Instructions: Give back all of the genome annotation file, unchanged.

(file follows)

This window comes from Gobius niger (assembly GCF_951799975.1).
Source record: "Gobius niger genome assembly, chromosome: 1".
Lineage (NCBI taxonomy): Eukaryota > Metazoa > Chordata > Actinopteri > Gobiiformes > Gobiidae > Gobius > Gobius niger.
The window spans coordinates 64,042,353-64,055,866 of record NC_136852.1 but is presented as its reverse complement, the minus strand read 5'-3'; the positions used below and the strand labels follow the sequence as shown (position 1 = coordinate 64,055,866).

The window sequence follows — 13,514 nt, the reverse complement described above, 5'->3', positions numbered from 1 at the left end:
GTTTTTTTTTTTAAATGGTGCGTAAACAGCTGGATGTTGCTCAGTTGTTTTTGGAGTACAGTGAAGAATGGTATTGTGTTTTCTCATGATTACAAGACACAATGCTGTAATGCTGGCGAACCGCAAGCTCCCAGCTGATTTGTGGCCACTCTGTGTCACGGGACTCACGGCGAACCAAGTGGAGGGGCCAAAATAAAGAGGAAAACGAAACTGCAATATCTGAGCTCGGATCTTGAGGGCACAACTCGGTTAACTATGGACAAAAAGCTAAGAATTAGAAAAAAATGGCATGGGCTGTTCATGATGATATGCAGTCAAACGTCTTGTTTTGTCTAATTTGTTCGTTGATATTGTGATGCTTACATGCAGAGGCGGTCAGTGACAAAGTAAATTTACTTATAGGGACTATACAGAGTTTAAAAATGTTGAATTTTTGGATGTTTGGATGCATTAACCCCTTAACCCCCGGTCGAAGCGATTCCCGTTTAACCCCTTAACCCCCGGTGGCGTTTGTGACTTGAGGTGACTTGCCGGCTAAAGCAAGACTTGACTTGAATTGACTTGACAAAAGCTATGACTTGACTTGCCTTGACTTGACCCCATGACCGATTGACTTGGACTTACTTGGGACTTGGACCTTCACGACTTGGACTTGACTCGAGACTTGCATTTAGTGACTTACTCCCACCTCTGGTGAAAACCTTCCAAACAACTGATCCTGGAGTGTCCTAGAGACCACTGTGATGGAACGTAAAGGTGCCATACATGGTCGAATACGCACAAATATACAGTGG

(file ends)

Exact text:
This window comes from Gobius niger (assembly GCF_951799975.1).
Source record: "Gobius niger genome assembly, chromosome: 1".
Lineage (NCBI taxonomy): Eukaryota > Metazoa > Chordata > Actinopteri > Gobiiformes > Gobiidae > Gobius > Gobius niger.
The window spans coordinates 64,042,353-64,055,866 of record NC_136852.1 but is presented as its reverse complement, the minus strand read 5'-3'; the positions used below and the strand labels follow the sequence as shown (position 1 = coordinate 64,055,866).

The window sequence follows — 13,514 nt, the reverse complement described above, 5'->3', positions numbered from 1 at the left end:
GTTTTTTTTTTTAAATGGTGCGTAAACAGCTGGATGTTGCTCAGTTGTTTTTGGAGTACAGTGAAGAATGGTATTGTGTTTTCTCATGATTACAAGACACAATGCTGTAATGCTGGCGAACCGCAAGCTCCCAGCTGATTTGTGGCCACTCTGTGTCACGGGACTCACGGCGAACCAAGTGGAGGGGCCAAAATAAAGAGGAAAACGAAACTGCAATATCTGAGCTCGGATCTTGAGGGCACAACTCGGTTAACTATGGACAAAAAGCTAAGAATTAGAAAAAAATGGCATGGGCTGTTCATGATGATATGCAGTCAAACGTCTTGTTTTGTCTAATTTGTTCGTTGATATTGTGATGCTTACATGCAGAGGCGGTCAGTGACAAAGTAAATTTACTTATAGGGACTATACAGAGTTTAAAAATGTTGAATTTTTGGATGTTTGGATGCATTAACCCCTTAACCCCCGGTCGAAGCGATTCCCGTTTAACCCCTTAACCCCCGGTGGCGTTTGTGACTTGAGGTGACTTGCCGGCTAAAGCAAGACTTGACTTGAATTGACTTGACAAAAGCTATGACTTGACTTGCCTTGACTTGACCCCATGACCGATTGACTTGGACTTACTTGGGACTTGGACCTTCACGACTTGGACTTGACTCGAGACTTGCATTTAGTGACTTACTCCCACCTCTGGTGAAAACCTTCCAAACAACTGATCCTGGAGTGTCCTAGAGACCACTGTGATGGAACGTAAAGGTGCCATACATGGTCGAATACGCACAAATATACAGTGG